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The Importance of Finding Stillness in Chaos
Stillness is a skill very few people have mastered
"In stillness, the world is restored." - Lao Tzu.
We are called human beings, not human doings, for a reason. And yet it seems there’s a certain franticness in humanity, with every soul rushing around manically, searching for their own purpose and meaning. We have a peculiar notion ingrained in us that unless we are doing something, anything, we are wasting time. We fear being left in the wake while our peers stampede off without us.
But all this doing and trying and pushing and pulling is exhausting. It is exhausting and keeps our nervous system in a state of fight or flight.
I’m the first to admit I struggle with stillness. I’ve long been a victim of the false belief that being busy is virtuous and aspirational.
The truth is many of us keep ourselves busy because we are avoiding our inner thoughts. Maybe instead of running, it’s time to stop and face our demons.
Stillness chose me
Until a few years ago, I was one of those who got more done in a day than most people achieve in a week. Busy busy me, flitting from one thing to the next, juggling a social life, work life, small business, personal projects, volunteering, training…
I say I didn’t know how to be still, and that’s the truth of it. I didn’t even watch TV or read books! I struggled to turn my brain off and sit still.
A meteor changed the landscape of my world when my K9 soulmate passed away unexpectedly. All meaning evaporated, and my energy dive-bombed. I no longer had the energy to do everything I once did. Merely existing was challenging in itself.
During my darkest days, I learned how to be still. I lost track of time just sitting, staring into space.
I never quite recovered, or maybe I did
Some days pass in my new quieter life, and all I have achieved is staying alive. In days gone by, this would have been the source of deep frustration. Now I recognise the power of simply existing.
While I can still churn out productivity in my old efficient style, I am less inclined to do so. I can live by creating high vibrations, competing with myself, and always pushing for more, but I have no inclination to do so anymore.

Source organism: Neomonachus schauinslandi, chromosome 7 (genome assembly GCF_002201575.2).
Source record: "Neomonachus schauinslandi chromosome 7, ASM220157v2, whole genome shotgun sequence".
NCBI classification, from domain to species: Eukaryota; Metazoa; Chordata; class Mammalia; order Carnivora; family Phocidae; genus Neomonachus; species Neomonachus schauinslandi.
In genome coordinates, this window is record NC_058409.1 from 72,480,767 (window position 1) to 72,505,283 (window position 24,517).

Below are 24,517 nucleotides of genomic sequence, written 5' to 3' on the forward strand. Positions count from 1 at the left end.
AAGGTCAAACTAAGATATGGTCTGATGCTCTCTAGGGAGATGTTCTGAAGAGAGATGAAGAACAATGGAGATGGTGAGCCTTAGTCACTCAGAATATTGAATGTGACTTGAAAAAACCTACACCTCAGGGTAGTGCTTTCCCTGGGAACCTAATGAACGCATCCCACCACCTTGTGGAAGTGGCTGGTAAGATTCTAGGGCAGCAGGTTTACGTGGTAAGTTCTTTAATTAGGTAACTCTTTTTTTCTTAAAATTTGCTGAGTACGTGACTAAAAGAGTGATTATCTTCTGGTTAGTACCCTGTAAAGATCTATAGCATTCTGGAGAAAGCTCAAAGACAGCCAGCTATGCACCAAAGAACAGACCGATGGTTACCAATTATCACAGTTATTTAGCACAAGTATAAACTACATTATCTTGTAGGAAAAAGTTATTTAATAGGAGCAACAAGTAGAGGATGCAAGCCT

My darkest days helped me recover from living a life of constant chaos—a perpetual race to an undefined finish line.
Here’s what the experts say
I’m a big fan of Dr. Nicole Lepera’s work. She is a psychologist and author, and social media influencer. In a recent Tweet, Dr. Nicole Lepera says:
“I wish more people knew healing the nervous system is about being still. Laying in the sun. Being present while you eat your food. Listening to the sounds of nature. Letting your imagination run wild. Instead of more routine, the body needs less.”
So that explains it. I find comfort in routine, but it seems like routine has trapped me. Has routine trapped you?
I struggle with last-minute changes and like knowing what to expect. But by learning to go with the flow, I am tapping into the moment.
Routine brings certainty and order to chaos, but I’m learning to relax my overactive nervous system by switching out strict routines for more stillness.
Other things that help me find stillness and stop my nervous system from taking hold of my senses, and drawing me back into an unhealthily productive lifestyle include:
Watching films and box sets
Yoga & meditation
Getting out into the hills
Being on the coast
Be still or keep doing; the choice is yours
I believe we are all trapped, unaware, on a treadmill until something wakes us up. The source of our awakening can be anything.
I’m reminded of a story of a businessman and a fisherman. Becoming Minimalist tells the story most eloquently in his piece Don’t chase happiness. Recognize it.
All the businessman aspires to in life is what the fisherman already has, yet the businessman doesn't realise this. The businessman tries to encourage the fisherman to change his ways, to catch more fish and earn more money. He talks of buying boats and employing staff. It’s all more, more and more with the businessman. The wise fisherman keeps asking the businessman, “And what will my reward be.” Until the businessman finally says, “And then you will get to sit by this lake all day and fish.”
The ultimate reward in life is to simply be. It’s not about building empires and developing wealth. It’s to find stillness and let life envelop us in the present moment.
Have you learned to find stillness? What helped you get off the treadmill? I’d love to hear your input in the comments.
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